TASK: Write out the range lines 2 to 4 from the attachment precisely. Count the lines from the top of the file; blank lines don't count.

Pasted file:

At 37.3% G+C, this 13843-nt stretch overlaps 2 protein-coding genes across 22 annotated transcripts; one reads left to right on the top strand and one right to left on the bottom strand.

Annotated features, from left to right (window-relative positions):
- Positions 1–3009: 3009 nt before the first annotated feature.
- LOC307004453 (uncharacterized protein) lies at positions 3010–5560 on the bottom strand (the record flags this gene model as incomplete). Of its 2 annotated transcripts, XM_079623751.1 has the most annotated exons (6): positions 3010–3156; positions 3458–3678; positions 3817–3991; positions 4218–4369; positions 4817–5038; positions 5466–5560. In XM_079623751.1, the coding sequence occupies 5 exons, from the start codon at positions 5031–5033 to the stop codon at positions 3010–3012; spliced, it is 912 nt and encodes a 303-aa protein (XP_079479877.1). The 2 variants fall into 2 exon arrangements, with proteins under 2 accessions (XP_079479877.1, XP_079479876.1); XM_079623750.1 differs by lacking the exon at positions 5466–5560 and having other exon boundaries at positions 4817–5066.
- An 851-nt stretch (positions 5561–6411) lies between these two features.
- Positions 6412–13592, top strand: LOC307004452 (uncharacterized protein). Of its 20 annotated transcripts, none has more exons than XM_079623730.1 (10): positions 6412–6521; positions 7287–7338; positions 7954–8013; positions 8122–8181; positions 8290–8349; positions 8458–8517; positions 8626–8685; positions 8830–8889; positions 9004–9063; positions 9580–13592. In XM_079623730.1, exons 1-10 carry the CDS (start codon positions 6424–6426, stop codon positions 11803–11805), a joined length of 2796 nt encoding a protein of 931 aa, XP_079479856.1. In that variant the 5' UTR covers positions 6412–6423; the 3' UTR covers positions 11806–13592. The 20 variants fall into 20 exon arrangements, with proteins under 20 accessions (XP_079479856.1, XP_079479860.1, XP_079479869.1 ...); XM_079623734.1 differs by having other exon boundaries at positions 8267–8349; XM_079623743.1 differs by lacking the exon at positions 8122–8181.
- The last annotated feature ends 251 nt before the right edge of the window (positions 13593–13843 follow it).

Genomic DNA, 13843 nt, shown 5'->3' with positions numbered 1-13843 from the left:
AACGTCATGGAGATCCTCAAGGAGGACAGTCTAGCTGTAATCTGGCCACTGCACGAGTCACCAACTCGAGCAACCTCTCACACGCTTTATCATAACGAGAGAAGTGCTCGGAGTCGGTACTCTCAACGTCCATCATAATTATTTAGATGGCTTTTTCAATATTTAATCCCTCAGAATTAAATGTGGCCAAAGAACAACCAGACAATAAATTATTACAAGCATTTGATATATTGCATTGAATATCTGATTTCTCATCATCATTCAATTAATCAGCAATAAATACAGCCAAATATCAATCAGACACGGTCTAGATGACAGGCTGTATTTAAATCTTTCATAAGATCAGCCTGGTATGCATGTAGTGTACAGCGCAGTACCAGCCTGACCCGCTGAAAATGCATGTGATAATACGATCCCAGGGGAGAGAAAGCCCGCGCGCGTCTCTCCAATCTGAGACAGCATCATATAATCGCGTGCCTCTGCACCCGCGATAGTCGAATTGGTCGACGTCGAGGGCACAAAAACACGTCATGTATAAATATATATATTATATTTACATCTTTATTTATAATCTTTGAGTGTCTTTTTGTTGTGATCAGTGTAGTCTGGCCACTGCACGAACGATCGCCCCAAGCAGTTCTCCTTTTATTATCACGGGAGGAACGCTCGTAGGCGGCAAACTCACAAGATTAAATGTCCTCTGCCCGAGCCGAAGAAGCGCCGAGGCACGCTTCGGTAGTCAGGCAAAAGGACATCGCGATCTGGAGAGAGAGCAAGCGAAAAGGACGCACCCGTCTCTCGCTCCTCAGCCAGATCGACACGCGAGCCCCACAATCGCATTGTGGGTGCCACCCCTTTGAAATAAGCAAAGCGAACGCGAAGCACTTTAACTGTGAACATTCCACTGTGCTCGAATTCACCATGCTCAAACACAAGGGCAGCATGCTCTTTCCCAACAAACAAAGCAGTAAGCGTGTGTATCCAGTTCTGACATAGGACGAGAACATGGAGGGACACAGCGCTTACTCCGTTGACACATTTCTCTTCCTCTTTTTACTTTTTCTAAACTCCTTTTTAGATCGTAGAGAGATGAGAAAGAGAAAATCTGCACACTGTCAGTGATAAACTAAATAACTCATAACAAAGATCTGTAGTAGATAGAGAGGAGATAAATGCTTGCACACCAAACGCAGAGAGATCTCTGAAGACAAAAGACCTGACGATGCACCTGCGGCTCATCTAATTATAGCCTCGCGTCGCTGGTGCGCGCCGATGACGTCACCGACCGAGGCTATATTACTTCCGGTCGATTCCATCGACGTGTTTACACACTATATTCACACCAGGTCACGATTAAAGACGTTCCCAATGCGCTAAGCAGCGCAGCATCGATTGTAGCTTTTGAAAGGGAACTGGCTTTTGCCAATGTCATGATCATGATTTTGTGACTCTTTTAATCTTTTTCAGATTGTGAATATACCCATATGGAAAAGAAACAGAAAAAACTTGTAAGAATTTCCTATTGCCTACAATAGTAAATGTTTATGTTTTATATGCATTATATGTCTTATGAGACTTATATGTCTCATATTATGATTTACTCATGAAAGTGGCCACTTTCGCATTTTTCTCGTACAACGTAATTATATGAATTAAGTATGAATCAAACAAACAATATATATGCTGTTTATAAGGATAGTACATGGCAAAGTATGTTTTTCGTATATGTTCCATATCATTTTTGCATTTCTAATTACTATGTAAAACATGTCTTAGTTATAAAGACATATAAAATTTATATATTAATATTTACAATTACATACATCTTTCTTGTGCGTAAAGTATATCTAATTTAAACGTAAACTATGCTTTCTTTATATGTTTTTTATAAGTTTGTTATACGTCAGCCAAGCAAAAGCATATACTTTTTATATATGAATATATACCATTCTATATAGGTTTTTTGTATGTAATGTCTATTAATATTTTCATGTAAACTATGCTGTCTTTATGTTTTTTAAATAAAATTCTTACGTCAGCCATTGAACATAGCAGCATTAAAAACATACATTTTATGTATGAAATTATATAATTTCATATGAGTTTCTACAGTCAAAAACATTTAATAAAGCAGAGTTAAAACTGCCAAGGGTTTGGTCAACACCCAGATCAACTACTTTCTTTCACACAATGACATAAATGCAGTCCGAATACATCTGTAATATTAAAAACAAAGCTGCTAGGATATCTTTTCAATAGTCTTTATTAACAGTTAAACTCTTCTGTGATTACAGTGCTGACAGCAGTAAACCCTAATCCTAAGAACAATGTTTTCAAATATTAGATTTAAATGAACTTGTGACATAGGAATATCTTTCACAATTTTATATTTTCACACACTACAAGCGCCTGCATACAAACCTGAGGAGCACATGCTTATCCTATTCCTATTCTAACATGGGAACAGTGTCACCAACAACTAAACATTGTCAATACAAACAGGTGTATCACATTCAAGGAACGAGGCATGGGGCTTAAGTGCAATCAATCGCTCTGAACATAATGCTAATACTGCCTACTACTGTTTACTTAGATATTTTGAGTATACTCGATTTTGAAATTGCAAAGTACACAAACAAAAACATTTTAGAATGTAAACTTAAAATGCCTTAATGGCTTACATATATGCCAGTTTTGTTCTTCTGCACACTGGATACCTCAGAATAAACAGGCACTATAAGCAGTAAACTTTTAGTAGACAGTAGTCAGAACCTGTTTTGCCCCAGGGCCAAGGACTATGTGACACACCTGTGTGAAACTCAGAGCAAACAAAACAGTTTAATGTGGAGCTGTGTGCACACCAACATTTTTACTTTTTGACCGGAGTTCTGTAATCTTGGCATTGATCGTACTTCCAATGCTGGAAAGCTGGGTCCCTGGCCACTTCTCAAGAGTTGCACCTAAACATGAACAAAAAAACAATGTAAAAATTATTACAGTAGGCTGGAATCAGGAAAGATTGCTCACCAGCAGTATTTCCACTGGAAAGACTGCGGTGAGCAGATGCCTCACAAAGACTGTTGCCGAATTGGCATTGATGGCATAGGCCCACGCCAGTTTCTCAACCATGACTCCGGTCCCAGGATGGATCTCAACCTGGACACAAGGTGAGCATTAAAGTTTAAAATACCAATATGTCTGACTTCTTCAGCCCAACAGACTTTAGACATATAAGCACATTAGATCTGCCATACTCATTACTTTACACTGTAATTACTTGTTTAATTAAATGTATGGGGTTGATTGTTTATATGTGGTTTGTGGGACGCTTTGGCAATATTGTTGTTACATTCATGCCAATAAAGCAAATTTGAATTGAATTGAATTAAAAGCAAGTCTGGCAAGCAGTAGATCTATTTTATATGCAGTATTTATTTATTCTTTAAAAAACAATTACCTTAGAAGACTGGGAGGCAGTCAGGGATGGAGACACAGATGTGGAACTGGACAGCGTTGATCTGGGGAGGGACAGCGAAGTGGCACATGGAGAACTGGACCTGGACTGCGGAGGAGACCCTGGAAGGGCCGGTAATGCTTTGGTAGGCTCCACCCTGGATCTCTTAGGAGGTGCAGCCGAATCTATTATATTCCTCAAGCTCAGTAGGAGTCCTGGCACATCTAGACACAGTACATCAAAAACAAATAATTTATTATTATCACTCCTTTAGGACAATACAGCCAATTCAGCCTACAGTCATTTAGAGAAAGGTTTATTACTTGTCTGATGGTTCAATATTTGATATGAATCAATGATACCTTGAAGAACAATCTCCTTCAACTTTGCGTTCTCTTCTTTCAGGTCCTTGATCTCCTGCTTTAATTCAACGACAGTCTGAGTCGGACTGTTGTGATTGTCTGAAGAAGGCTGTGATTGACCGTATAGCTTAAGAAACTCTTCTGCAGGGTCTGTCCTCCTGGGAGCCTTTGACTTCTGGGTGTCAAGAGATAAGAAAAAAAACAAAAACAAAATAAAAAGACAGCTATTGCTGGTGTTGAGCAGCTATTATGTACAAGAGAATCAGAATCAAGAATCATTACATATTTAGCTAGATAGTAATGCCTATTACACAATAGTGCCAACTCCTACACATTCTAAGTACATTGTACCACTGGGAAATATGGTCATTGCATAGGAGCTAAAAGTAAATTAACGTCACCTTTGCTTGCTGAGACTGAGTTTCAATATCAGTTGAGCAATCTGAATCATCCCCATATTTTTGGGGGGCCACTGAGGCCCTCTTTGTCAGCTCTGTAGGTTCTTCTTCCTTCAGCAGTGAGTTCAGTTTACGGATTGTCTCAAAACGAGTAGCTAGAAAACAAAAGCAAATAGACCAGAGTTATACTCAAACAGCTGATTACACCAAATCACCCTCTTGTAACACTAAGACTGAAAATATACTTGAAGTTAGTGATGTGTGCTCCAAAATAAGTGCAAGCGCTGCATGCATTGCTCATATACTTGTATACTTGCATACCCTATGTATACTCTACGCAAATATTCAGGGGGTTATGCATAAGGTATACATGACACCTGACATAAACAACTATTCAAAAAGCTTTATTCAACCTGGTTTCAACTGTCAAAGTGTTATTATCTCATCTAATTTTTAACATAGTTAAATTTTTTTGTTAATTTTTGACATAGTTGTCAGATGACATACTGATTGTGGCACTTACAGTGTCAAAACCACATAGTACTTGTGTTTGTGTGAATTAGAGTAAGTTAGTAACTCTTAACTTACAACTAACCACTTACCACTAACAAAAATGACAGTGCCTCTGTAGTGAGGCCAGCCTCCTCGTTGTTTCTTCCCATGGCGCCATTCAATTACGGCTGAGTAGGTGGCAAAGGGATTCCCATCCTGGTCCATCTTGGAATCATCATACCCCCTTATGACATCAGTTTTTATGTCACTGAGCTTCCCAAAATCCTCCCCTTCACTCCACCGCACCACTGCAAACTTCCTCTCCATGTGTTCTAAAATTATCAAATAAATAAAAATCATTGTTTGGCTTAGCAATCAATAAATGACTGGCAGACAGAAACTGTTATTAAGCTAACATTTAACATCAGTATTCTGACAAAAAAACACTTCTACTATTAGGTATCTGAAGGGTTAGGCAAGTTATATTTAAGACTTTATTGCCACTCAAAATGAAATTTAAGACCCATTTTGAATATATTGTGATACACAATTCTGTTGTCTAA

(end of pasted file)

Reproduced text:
Annotated features, from left to right (window-relative positions):
- Positions 1–3009: 3009 nt before the first annotated feature.
- LOC307004453 (uncharacterized protein) lies at positions 3010–5560 on the bottom strand (the record flags this gene model as incomplete). Of its 2 annotated transcripts, XM_079623751.1 has the most annotated exons (6): positions 3010–3156; positions 3458–3678; positions 3817–3991; positions 4218–4369; positions 4817–5038; positions 5466–5560. In XM_079623751.1, the coding sequence occupies 5 exons, from the start codon at positions 5031–5033 to the stop codon at positions 3010–3012; spliced, it is 912 nt and encodes a 303-aa protein (XP_079479877.1). The 2 variants fall into 2 exon arrangements, with proteins under 2 accessions (XP_079479877.1, XP_079479876.1); XM_079623750.1 differs by lacking the exon at positions 5466–5560 and having other exon boundaries at positions 4817–5066.